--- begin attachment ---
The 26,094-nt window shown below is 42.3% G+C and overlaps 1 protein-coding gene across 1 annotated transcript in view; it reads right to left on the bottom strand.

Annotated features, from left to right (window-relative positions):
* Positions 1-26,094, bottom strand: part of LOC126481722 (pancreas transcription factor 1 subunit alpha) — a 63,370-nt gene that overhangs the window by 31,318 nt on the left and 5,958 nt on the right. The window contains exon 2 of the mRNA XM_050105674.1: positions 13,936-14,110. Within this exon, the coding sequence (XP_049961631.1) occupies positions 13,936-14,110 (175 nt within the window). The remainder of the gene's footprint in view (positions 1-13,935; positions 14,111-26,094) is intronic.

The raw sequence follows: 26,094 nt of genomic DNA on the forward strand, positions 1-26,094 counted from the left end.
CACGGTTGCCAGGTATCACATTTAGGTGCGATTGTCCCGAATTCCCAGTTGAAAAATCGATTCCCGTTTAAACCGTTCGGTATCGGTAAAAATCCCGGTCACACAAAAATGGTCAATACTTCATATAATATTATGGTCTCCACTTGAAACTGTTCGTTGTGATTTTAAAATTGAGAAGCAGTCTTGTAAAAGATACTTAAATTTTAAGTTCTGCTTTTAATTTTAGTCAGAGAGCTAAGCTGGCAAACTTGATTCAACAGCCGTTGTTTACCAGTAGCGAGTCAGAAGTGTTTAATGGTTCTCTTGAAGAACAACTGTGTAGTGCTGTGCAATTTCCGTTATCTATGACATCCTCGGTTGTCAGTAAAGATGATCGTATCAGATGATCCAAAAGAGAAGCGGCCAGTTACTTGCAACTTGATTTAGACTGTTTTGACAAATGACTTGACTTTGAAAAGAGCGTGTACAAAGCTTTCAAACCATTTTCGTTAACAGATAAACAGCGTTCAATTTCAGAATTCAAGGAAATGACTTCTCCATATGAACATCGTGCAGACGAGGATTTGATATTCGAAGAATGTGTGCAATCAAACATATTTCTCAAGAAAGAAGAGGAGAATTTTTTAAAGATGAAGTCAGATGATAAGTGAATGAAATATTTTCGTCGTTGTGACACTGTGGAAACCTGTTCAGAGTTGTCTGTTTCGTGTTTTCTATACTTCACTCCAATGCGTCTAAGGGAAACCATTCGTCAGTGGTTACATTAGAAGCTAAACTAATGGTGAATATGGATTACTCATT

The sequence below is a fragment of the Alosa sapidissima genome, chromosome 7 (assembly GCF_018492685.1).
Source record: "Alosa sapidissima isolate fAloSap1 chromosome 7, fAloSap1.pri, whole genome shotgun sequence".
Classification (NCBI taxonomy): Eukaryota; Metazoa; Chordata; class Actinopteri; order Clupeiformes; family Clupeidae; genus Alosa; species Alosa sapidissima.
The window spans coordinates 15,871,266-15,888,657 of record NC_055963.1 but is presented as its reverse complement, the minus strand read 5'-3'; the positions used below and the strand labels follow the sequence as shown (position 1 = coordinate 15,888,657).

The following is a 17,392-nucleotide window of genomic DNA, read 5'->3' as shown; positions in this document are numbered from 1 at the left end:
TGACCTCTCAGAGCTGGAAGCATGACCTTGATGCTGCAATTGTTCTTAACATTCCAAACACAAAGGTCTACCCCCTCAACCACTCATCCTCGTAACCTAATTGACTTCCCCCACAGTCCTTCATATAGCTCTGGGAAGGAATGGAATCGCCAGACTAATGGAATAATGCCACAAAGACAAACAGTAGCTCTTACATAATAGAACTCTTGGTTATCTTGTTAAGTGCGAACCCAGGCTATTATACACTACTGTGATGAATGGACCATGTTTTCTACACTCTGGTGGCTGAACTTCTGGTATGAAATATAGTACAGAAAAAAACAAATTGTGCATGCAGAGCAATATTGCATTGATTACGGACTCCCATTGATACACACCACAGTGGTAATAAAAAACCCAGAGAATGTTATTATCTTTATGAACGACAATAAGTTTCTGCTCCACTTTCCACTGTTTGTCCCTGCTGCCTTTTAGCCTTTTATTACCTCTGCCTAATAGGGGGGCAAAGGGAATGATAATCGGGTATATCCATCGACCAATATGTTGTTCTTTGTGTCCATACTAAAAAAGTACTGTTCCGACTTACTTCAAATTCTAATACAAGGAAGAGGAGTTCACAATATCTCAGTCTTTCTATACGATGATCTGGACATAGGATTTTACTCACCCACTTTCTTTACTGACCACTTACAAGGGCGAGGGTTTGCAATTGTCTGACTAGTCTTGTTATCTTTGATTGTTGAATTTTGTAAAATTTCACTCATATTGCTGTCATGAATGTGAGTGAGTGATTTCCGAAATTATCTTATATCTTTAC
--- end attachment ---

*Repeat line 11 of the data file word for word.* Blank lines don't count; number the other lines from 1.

TGACCTCTCAGAGCTGGAAGCATGACCTTGATGCTGCAATTGTTCTTAACATTCCAAACACAAAGGTCTACCCCCTCAACCACTCATCCTCGTAACCTAATTGACTTCCCCCACAGTCCTTCATATAGCTCTGGGAAGGAATGGAATCGCCAGACTAATGGAATAATGCCACAAAGACAAACAGTAGCTCTTACATAATAGAACTCTTGGTTATCTTGTTAAGTGCGAACCCAGGCTATTATACACTACTGTGATGAATGGACCATGTTTTCTACACTCTGGTGGCTGAACTTCTGGTATGAAATATAGTACAGAAAAAAACAAATTGTGCATGCAGAGCAATATTGCATTGATTACGGACTCCCATTGATACACACCACAGTGGTAATAAAAAACCCAGAGAATGTTATTATCTTTATGAACGACAATAAGTTTCTGCTCCACTTTCCACTGTTTGTCCCTGCTGCCTTTTAGCCTTTTATTACCTCTGCCTAATAGGGGGGCAAAGGGAATGATAATCGGGTATATCCATCGACCAATATGTTGTTCTTTGTGTCCATACTAAAAAAGTACTGTTCCGACTTACTTCAAATTCTAATACAAGGAAGAGGAGTTCACAATATCTCAGTCTTTCTATACGATGATCTGGACATAGGATTTTACTCACCCACTTTCTTTACTGACCACTTACAAGGGCGAGGGTTTGCAATTGTCTGACTAGTCTTGTTATCTTTGATTGTTGAATTTTGTAAAATTTCACTCATATTGCTGTCATGAATGTGAGTGAGTGATTTCCGAAATTATCTTATATCTTTAC